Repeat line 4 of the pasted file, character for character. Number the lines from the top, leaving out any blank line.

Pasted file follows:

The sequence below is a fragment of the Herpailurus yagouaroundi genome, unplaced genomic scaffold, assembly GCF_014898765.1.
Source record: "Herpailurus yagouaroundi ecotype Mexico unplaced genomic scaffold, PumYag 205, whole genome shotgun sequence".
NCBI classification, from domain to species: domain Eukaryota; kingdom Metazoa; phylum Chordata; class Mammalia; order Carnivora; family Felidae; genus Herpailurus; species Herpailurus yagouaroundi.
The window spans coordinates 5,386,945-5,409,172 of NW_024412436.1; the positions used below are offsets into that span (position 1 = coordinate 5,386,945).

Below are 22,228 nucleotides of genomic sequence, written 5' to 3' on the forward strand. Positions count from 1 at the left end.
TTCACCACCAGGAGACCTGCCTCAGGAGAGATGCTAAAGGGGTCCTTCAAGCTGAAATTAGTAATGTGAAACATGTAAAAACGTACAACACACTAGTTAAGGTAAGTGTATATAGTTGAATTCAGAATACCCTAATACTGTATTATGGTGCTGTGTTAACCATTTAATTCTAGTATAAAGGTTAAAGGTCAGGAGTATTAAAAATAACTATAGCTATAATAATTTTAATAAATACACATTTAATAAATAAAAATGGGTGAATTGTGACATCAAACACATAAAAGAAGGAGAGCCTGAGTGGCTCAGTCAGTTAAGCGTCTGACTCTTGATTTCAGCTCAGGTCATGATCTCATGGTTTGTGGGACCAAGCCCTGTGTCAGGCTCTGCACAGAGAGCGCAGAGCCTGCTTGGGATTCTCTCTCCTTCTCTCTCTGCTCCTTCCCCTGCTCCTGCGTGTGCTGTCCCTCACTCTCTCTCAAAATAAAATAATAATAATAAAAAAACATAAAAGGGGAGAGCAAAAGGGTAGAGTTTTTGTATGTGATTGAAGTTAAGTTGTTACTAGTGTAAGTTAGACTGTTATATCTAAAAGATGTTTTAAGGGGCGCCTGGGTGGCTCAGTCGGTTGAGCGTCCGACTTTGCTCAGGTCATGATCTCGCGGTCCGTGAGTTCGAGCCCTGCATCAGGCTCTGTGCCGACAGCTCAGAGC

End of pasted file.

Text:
The window spans coordinates 5,386,945-5,409,172 of NW_024412436.1; the positions used below are offsets into that span (position 1 = coordinate 5,386,945).